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Ashok Gelal
Ashok Gelal

Posted on • Originally published at Medium on

A web app from scratch to finish with Alpas and Kotlin — Up and Running

If you are reading this then maybe I’ve convinced you to try out both Kotlin and Alpas by writing a complete web app. I’m super happy you are here and I’ll try my best to make sure your time is worth it and well spent. Let’s get started!

We will keep this post short and simple. We are just going to create a new project from a template, talk about few things that you need to know right off the bat, and build and run it.

Get started by first making sure your system is ready for writing a Kotlin web app using Alpas.

Now, visit Alpas starter template repo and create a new repo based on this template (click that green Use this template button).

  1. Name your repo fireplace and clone it on your local machine.
  2. At the root of the project there is a script named alpas. Make it executable: chmod +x ./alpas
  3. Initialize your new project using the full package name: ./alpas init com.example.fireplace
  4. Once done, to serve your app, do: ./alpas serve
  5. Just to make sure that your frontend dependencies are not outdated, run yarn install && yarn dev (make sure that you have NodeJS and npm installed).
  6. Download the excellent IntelliJ IDEA and open the project.

There isn’t much to do for this part. But once you open the project, browse the app to try to get an idea of the structure of an Alpas web app. This will help you to navigate faster when we start adding more features in future.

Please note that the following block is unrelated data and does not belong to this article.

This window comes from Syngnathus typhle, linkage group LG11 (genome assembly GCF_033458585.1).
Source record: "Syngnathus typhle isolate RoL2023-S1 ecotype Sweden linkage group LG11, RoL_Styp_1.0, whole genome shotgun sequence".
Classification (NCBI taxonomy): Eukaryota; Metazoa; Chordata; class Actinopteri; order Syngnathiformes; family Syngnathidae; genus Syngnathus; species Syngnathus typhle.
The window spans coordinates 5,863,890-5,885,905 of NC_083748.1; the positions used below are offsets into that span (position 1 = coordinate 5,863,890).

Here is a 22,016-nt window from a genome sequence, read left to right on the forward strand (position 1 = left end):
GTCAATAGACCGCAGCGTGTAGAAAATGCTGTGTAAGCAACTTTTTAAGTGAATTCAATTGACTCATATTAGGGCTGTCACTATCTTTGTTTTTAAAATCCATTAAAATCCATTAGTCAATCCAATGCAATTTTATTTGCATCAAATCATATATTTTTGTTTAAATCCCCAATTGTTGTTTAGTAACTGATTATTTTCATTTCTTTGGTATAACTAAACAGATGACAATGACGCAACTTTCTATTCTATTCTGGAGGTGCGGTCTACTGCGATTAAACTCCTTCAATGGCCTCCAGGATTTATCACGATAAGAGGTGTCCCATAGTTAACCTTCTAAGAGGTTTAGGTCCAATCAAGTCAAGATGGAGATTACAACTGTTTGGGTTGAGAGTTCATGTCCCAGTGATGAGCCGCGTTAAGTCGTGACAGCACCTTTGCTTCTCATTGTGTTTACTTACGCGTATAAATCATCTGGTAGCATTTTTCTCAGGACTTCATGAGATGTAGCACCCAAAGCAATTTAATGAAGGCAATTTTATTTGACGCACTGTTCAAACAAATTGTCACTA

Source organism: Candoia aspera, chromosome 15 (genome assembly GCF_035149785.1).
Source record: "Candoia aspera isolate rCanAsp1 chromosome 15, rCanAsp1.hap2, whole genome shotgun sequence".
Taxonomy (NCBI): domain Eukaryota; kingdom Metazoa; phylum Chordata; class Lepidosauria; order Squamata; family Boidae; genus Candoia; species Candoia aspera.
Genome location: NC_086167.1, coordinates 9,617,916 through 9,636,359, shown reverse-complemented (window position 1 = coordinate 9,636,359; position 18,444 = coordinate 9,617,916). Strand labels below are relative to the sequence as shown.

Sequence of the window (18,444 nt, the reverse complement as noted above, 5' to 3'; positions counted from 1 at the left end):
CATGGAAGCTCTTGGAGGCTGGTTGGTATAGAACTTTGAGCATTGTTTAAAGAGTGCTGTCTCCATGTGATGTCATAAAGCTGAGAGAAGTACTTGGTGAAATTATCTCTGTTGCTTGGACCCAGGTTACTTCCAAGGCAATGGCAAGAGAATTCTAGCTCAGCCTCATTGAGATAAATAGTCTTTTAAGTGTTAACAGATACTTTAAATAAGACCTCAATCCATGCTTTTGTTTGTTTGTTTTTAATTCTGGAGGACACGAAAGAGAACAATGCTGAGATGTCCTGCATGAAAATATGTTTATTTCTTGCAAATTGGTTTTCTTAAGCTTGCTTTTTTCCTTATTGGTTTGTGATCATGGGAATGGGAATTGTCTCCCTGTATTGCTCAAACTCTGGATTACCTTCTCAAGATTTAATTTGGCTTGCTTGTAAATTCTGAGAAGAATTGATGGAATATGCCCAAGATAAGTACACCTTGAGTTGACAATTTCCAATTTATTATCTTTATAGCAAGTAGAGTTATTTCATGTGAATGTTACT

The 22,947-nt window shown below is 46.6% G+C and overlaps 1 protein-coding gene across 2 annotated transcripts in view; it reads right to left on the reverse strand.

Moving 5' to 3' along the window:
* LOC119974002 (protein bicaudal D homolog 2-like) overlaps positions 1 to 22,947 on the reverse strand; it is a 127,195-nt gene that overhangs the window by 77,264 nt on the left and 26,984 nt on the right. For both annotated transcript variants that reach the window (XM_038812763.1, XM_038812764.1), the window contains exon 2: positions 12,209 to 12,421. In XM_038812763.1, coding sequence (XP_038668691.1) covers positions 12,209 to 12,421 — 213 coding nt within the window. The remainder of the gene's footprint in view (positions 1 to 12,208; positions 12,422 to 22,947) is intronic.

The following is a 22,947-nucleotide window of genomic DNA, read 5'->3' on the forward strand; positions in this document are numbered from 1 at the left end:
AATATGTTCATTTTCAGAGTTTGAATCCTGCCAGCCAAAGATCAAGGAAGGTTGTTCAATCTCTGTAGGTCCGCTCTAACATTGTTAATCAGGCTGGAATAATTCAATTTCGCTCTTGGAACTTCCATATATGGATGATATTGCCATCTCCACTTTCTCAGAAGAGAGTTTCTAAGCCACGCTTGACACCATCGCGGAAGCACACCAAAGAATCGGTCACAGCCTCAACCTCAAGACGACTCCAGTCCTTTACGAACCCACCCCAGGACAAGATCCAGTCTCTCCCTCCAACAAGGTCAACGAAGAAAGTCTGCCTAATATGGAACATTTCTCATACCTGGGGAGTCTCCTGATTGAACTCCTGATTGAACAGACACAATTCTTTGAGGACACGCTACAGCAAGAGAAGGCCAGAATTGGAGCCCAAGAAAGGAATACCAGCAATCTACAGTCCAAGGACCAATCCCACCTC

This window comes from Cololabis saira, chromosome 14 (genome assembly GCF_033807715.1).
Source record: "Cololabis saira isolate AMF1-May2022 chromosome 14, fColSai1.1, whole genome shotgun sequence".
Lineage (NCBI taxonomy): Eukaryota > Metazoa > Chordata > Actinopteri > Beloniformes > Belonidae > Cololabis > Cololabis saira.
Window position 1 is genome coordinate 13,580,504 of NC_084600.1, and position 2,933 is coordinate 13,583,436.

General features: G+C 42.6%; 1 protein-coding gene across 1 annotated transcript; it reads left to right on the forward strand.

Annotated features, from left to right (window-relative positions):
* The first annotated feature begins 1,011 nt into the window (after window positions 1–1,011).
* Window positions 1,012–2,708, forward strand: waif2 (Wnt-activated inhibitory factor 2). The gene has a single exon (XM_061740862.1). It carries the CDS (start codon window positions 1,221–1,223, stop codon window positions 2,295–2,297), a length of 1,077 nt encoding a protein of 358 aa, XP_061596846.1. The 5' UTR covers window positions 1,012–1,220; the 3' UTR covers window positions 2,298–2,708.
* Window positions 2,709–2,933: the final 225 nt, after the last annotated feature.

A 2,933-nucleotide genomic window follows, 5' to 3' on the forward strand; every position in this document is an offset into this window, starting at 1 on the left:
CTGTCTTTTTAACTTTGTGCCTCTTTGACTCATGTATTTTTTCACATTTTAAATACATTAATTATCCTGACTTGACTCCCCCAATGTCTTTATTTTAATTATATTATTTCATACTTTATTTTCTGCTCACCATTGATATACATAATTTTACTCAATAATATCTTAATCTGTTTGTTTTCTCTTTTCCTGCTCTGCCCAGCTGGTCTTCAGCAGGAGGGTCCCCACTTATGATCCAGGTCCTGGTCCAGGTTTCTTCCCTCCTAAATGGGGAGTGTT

To help you get oriented, here are are some of the files you can skim over:

  • start.kt

The is the file where it all starts. You probably never have to touch this file except for actually running the app. IntelliJ should have a “green play button” right next to the main function that you can click to run your app.

  • .env

This contains all your environment related configuration values. You can override so many of the core configuration values in this file.

Start by changing the value of APP_NAME variable and see what happens when you run your app again. Can you change the port address at which your app is served by changing one of the values here? Which one?

Do a quick read on Configuration documentation to better understand one of the most critical components of Alpas.

  • configs/DatabaseConfig.kt

This class file is where you’d be adding database connections for running CRUD operations. I highly recommend going over Database Getting Started documentation to prepare for the next part.

  • routes.kt

All your app routes should be kept in this file. You can read more about Alpas Routing to be better prepared as we’ll be adding bunch of them here very soon.

  • controllers/WelcomeController.kt

The controller responsible for deciding which page gets rendered when the home page route is matched. Alpas Controllers documentation is a quick read.

  • resources/templates/welcome.peb

The “landing” page of the app. Feel free to tweak it if you want to but don’t remove anything yet. You can change the title of the page if you want. Being familiar with Alpas Templating engine is going to help you move much faster.

We did not write anything in this post but only created a project and that was intentional. I want you to spend some time reading Alpas docs.

Don’t worry, you don’t need to know everything; just being familiar with where to look for things is more than enough at this time.

If you want to check out what the project looks like at this point, the source code of Fireplace is available on GitHub and is tagged as v0.1.0.

If you found a bug please open an issue. If you have questions, comments, or feedback, or if you just want to hangout with people who are learning Alpas and with people who built Alpas, we have a dedicated Slack for that. We’d love to have you there. Please join us !

See you in the next one!

Questions? Ask us in our Slack.

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